Ramstein’s crash team rolls into action

by Monica Mendoza
Kaiserslautern American

A Greek Air Force pilot radioed Ramstein Air Traffic Control Tower just before 3 p.m. Sept. 21. He needed to make an emergency stop, he said.

His aircraft, an A-7E, was having hydraulic failure. As the Greek aircraft taxied down Ramstein’s runway, it blew out its left main tire. Suddenly, the aircraft was speeding off the runway, taking out several center line runway lights. It came to a halt in the grass west of the taxiway near the munitions storage bunker.

 “He was lucky that the plane didn’t roll over,” said Maj. Mark Hesse, 86th Maintenance Operations Squadron commander.

***image1***It was an event that emphasized how quickly a multi-million dollar aircraft can find itself in trouble and how Ramstein’s emergency responders and airfield crews must act fast to assist any downed aircraft.

With Ramstein’s busy flight line, there can be no down time, said Lt. Col. Ruehl Flores, 86th Operations Support Squadron director of operations.
“As soon as our tower gets an in-flight emergency call, we bring out the Crash Damage and Disabled Aircraft Recovery team,” Colonel Flores said.

The CDDAR team is a well-trained group of firefighters, wing safety officials, command post officials and airfield managers. The Greek pilot wasn’t hurt and there was only minor damage to his aircraft. But, the incident meant inbound air traffic had to be diverted, including blood supplies headed downrange and patients headed to Landstuhl Regional Medical Center. For Ramstein, that meant the clean up had to be swift and the team couldn’t waste a moment Master Sgt. Gary Kaufman, 86th OSS, energized the team, Colonel Flores said.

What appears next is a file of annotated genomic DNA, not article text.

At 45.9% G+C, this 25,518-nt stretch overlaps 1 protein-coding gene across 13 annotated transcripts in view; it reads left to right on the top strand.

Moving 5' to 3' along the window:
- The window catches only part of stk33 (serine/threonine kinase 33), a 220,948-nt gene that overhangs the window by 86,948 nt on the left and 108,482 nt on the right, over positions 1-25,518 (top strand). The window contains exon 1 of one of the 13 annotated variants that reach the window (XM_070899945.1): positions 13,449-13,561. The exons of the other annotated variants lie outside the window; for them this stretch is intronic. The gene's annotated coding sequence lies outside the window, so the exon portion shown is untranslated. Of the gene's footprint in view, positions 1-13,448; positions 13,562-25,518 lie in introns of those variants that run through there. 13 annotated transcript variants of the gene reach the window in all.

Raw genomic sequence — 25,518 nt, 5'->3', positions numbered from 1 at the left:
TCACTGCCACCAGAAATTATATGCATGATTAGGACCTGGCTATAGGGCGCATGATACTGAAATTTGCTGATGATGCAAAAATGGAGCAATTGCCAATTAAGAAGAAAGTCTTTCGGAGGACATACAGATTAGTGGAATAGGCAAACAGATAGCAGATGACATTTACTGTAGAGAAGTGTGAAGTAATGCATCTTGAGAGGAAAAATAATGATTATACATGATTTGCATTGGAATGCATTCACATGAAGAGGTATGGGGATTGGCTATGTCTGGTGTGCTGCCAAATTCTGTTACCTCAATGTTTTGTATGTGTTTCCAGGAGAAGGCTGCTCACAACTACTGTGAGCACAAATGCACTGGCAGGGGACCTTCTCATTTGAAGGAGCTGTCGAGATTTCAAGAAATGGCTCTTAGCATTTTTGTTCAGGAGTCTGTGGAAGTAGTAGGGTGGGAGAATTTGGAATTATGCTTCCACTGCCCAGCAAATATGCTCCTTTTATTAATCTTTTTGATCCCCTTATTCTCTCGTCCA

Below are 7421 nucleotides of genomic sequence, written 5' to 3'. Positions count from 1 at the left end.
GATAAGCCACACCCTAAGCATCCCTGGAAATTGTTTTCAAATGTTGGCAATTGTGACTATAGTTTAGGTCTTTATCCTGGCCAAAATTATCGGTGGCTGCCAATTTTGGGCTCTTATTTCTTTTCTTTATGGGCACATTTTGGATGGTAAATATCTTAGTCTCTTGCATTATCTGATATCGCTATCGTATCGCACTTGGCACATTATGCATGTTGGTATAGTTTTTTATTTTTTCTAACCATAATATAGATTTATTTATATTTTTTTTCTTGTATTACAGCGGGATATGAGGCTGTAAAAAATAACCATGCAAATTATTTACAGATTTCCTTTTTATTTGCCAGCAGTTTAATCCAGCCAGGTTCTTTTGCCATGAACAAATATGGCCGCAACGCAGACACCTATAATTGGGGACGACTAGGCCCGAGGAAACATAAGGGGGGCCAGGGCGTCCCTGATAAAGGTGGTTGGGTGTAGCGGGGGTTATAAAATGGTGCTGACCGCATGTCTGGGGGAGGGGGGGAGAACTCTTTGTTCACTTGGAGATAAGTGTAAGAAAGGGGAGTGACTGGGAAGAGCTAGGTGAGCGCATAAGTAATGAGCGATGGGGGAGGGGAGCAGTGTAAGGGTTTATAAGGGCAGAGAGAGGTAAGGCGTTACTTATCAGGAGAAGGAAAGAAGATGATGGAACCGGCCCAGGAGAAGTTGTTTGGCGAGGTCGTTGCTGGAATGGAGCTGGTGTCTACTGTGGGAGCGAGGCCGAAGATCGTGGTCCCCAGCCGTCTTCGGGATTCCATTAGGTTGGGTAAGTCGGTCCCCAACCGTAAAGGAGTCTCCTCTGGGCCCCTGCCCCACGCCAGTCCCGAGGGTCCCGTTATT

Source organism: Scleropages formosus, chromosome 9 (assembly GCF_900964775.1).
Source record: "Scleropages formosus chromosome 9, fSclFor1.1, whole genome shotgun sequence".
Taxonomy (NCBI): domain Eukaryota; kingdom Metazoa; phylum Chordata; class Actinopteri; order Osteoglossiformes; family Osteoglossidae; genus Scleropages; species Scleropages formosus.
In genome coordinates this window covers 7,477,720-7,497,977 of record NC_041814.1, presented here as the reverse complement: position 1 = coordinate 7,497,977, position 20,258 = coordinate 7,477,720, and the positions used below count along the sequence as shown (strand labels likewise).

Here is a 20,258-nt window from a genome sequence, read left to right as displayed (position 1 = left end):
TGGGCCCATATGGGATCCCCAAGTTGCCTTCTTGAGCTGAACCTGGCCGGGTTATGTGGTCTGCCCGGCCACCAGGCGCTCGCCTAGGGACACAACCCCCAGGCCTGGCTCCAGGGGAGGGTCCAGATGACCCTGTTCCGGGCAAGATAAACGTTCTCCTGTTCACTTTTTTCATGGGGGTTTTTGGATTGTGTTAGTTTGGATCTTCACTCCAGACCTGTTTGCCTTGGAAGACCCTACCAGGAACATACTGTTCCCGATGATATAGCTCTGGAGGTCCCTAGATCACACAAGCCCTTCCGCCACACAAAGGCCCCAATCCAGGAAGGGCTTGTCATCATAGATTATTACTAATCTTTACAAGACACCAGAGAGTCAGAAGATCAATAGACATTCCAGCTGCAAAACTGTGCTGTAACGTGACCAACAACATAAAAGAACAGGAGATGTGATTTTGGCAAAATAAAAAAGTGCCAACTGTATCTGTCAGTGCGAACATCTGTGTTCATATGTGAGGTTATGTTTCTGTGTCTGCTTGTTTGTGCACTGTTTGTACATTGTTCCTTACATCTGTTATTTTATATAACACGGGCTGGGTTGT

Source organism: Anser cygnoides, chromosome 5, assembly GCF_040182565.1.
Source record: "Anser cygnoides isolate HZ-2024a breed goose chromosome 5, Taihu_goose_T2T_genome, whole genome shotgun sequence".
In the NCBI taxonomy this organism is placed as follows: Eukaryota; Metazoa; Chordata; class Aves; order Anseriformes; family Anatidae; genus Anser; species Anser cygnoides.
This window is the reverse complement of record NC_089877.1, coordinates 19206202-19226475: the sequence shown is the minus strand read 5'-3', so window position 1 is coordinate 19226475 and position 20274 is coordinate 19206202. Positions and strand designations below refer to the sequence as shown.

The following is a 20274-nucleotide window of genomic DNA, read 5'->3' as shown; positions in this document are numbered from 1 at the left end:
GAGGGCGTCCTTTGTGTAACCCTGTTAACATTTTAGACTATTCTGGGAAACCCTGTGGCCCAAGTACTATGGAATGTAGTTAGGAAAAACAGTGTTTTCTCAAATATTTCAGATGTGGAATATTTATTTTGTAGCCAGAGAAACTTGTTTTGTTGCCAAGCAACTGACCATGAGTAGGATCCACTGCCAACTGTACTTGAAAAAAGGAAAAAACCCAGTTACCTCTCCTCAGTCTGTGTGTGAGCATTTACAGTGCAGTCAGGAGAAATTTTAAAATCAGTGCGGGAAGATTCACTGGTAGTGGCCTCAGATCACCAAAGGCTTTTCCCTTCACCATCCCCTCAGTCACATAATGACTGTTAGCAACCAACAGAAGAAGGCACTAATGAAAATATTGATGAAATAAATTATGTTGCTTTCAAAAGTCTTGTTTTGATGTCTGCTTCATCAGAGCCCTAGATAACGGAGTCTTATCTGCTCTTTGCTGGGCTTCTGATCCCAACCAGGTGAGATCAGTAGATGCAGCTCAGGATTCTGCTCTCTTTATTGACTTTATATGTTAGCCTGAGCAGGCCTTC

“(Civil Engineering) was there to clean up the foreign object debris, replace the aircraft arresting cable and replace the airfield lighting,” Colonel Flores said. “Understanding the importance of our airfield, we did work to expedite everything. Huge kudos to the team – they worked well into the night.”

Using a giant tow vehicle, one large enough to pull a C-130E, the team pulled the A-E7 out of the way. Rolls of metal and fiber were laid out in front of the aircraft and a special skate was installed under and around the shredded left main tire so that the aircraft could be pulled out of the grass.

Again, the team moved fast, Major Hesse said. The aircraft needed to be towed all the way to the hot cargo pad.

“Excellent teamwork was displayed by flight safety, ops, the fire department, (transient alert) and the CDDAR team to get the aircraft quickly and safely recovered to the hot cargo pad,” Major Hesse said.

Crews  cleaned up the broken glass and shredded tire bits and repaired the lights for incoming aircraft. That night, a Greek maintenance recovery team arrived with two pallets of aircraft parts and supplies and an Airman from the 435th Munitions Sqaudron unloaded the parts.

 That Greek team changed both main tires, a left brake, the plow on the arresting hook and an engine-driven hydraulic pump. The Greeks departed Sunday morning.

“They expressed their gratitude for all of the support we provided them,” Major Hesse said.